FA: With regards to women prisoners we [at FWCUI] used to receive field reports from a team at the Organization of Women’s Freedom in Iraq that visited women’s prisons, and they would report numbers of rape cases and other violations. The consolidation of government control post-2009, and especially in the aftermath the 2011 protests, have made these visits extremely difficult. Also, political, civil society, and feminist groups are absolutely banned from visiting the prisons that hold people for political reasons, under accusations of “terrorism.” As for numbers, according to government institutions, there are one thousand women detained, with four thousand arrested and under interrogation. Other media, however, put the numbers at the tens of thousands.

AI: If elite political and sectarian forces inside and around the regime have played a role in the recent protests, how has the street gone beyond those designs? In your opinion what is the biggest challenge to the movement spreading to the rest of Iraq?

FA: It is possible for any individual to project their judgments and understandings on any phenomenon, but this does not change the core of the issue. In addition, a situation may remain “quiet” for decades but continue to hold within it the elements of an explosion that can be triggered by any event. Looking at the objective basis, it is these elements that shifted the scenario. Tunisia remained under Ben Ali’s repressive regime for decades without us seeing the “elements” of a revolution. The suicide of Mohamed Bouazizi sparked events that led to the revolution that overtook all of Tunisia, then Egypt, then the Middle East and even beyond.

Not looking at Iraq as a chain of events, but rather seeking the roots, they lie in a political system and the division of a society based on what they call Shi’a, Sunni, Kurdish, Turkmen, and Christian “component parts.” The government then says that it does not discriminate between one part or another, and that “Iraq is one.” Then politicians wrestle over dividing the ministries between political blocs based on ethnicity, each in a team that hates the other, uniting only in their animosity towards Iraqi society. The centralization of power in Shi’a Islamic parties, the spread of corruption in the government institutions were set up, and the inability of the authorities to create a broad political frame that can contain the whole society has all lead to a general societal disgust, which the people have expressed through a series of protests and sit-ins across Iraq, that preceded the moment we are living now.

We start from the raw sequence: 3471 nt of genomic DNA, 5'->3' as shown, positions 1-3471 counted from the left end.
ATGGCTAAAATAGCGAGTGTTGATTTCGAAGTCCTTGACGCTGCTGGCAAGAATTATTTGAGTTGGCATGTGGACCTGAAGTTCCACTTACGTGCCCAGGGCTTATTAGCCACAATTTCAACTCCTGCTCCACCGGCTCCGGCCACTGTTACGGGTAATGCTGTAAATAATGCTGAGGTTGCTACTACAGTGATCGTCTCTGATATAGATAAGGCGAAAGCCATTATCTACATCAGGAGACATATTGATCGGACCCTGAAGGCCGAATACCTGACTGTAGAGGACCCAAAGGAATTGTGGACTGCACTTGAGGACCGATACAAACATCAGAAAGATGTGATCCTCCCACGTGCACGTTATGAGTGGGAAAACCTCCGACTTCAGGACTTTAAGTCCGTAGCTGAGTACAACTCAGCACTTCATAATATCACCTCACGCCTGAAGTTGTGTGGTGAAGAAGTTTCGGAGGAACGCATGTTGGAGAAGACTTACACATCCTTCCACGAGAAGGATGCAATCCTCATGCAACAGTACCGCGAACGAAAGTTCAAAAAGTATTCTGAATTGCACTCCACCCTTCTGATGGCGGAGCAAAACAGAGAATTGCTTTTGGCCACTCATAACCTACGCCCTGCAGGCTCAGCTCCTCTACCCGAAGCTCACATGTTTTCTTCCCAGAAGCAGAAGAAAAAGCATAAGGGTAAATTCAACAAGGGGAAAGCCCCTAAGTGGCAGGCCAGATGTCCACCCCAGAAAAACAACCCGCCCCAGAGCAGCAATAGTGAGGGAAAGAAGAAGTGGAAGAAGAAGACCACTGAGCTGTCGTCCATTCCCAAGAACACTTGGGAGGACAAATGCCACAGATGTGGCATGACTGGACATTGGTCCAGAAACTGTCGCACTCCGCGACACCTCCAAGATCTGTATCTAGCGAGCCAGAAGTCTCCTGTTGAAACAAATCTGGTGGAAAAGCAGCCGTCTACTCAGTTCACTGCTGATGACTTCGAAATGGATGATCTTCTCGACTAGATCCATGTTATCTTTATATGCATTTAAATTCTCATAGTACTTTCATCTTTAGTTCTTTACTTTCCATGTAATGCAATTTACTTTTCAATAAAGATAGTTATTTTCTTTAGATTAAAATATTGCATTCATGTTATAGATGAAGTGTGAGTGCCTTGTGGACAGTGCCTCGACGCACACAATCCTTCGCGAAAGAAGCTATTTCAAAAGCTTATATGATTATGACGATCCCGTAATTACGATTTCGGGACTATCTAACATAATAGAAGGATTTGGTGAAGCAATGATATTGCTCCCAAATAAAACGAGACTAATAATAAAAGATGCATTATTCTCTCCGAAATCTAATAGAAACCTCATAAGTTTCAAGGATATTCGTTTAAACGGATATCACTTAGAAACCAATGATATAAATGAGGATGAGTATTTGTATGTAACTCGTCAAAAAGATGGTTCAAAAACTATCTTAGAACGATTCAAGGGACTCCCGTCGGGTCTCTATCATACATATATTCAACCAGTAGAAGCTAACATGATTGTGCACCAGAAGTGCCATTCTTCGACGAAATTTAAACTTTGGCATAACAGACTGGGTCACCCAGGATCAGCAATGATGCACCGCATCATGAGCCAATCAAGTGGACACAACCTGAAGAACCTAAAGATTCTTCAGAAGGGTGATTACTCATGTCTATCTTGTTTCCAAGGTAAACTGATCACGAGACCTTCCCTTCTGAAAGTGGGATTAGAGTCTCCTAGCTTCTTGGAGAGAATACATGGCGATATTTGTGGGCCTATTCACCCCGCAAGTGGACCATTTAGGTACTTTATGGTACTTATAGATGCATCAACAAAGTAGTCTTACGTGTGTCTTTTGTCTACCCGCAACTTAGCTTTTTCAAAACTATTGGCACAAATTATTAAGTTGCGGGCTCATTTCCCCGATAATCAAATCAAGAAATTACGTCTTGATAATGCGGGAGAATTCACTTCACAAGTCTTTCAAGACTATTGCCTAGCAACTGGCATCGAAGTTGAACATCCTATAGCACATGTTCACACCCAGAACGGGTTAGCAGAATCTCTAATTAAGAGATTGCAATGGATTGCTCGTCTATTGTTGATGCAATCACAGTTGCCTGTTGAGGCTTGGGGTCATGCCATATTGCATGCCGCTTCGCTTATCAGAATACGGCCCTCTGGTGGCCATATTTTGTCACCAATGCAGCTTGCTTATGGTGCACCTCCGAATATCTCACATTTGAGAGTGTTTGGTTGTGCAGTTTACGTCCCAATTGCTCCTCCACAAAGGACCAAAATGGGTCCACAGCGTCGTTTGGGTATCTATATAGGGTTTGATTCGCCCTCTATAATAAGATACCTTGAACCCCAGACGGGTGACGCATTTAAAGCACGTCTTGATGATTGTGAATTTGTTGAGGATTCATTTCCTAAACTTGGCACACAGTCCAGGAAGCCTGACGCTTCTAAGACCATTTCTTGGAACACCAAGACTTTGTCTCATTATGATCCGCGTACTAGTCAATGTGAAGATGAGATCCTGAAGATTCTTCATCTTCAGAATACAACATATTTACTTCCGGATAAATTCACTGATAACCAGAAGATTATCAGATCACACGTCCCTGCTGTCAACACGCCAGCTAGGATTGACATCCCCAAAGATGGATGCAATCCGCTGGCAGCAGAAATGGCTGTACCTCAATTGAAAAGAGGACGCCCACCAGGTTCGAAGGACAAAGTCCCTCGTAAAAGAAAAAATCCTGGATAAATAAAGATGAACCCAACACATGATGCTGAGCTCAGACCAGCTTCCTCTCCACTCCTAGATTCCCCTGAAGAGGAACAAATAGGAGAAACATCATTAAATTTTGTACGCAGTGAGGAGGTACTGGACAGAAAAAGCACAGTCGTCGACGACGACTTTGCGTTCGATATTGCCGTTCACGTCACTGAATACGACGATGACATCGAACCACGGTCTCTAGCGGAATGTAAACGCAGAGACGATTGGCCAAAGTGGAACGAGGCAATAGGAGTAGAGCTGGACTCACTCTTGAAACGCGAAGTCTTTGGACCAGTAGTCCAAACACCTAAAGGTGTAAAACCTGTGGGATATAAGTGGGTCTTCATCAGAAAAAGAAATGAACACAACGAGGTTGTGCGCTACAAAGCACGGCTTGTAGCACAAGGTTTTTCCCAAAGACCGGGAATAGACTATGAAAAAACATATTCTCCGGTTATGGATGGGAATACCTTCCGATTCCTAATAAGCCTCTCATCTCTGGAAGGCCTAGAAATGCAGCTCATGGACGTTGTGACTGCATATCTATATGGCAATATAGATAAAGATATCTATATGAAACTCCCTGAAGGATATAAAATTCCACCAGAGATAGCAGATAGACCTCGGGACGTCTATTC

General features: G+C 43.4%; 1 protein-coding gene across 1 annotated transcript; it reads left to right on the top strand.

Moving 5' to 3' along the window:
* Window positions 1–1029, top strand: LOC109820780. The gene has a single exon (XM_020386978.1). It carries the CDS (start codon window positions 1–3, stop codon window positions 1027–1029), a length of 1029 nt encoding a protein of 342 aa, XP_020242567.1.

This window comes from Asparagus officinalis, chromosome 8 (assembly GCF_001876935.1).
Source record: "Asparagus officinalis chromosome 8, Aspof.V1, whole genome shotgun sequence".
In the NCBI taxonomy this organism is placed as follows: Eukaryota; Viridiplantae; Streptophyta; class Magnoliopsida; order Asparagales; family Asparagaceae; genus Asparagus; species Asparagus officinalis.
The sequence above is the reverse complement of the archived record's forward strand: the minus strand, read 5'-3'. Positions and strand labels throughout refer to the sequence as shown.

All this led to discrimination against large sections of Iraq in the form of policies and actions like arrests, accusing any opposition group of having affiliation with al-Qaeda or the Ba’ath, etc. These then are the bases that today’s movement launched from. On one hand, this movement is expressing in a direct and practical way that the sectarian regime cannot lead society under any circumstance. On the other, the areas or provinces that were accused [by the authorities] of sectarianism or [links with] al-Qaeda and the like are now raising slogans that directly threaten the sectarian structure. This is because the regime actually relies on sectarian claims so it may then reproduce itself by “counteracting” a sectarian or Saddamist banner.

These regions have broadcast their opposition to sectarianism and put forward broad slogans—some of which are democratic and civil. As this grows it will seriously strike the ethnic discourse of the central government—which I believe will begin to identify itself on another basis in order to sustain its efforts.

The Maliki government victory over the people in February 2011, and then settling scores with its political opponents resulted in a narrow, top-down regime that only became more and more insular. The present wave may put an end to this tyranny if social forces can develop through it.

AI: How do the protesting forces attempt to go beyond sectarianism?

FA:  From the first days, slogans were demanding unity and a rejection of sectarianism and division. Coming about instinctually and organically—calling for brotherhood between Shi’a and Sunni, Arabs and Kurds . . . [but that is] as if “unity” were a coming together of Shi’a and Sunni. “Unity” is a positive slogan, no doubt, but raising it in this way, I believe, will again reproduce sectarian political tendencies. I feel that putting out a societal understanding of “unity” based on an objective class analysis is a serious political goal that falls on the shoulders of political groups that have a clear understanding of Iraqi society.   

AI: What is the relationship between these protests and the labor movement or the political formations that emerged after 25 February 2011—what some call Iraq’s forgotten uprising?